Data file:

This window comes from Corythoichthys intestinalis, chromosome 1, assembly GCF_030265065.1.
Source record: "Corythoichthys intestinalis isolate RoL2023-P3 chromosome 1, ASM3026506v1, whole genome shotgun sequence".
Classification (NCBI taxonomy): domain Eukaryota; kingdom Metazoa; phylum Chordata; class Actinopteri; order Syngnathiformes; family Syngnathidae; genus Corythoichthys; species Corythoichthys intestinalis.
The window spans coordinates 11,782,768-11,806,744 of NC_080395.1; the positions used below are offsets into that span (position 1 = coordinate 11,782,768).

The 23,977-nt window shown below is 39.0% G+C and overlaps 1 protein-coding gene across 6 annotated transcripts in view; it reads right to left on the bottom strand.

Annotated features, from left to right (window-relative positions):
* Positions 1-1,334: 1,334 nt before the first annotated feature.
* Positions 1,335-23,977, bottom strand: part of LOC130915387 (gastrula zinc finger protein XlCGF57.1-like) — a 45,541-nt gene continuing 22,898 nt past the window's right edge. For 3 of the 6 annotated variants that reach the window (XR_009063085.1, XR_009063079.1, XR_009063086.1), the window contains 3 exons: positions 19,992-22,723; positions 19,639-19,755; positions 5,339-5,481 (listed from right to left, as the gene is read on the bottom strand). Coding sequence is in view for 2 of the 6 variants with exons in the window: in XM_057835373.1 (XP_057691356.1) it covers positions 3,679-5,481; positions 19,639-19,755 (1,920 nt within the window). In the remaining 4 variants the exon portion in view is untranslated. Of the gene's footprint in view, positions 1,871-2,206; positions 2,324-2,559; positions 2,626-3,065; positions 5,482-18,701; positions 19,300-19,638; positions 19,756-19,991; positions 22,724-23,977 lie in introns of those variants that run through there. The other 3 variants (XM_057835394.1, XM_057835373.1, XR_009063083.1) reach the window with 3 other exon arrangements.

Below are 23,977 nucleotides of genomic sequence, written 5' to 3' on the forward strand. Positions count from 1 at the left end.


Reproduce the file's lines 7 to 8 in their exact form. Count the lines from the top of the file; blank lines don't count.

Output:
* Positions 1-1,334: 1,334 nt before the first annotated feature.
* Positions 1,335-23,977, bottom strand: part of LOC130915387 (gastrula zinc finger protein XlCGF57.1-like) — a 45,541-nt gene continuing 22,898 nt past the window's right edge. For 3 of the 6 annotated variants that reach the window (XR_009063085.1, XR_009063079.1, XR_009063086.1), the window contains 3 exons: positions 19,992-22,723; positions 19,639-19,755; positions 5,339-5,481 (listed from right to left, as the gene is read on the bottom strand). Coding sequence is in view for 2 of the 6 variants with exons in the window: in XM_057835373.1 (XP_057691356.1) it covers positions 3,679-5,481; positions 19,639-19,755 (1,920 nt within the window). In the remaining 4 variants the exon portion in view is untranslated. Of the gene's footprint in view, positions 1,871-2,206; positions 2,324-2,559; positions 2,626-3,065; positions 5,482-18,701; positions 19,300-19,638; positions 19,756-19,991; positions 22,724-23,977 lie in introns of those variants that run through there. The other 3 variants (XM_057835394.1, XM_057835373.1, XR_009063083.1) reach the window with 3 other exon arrangements.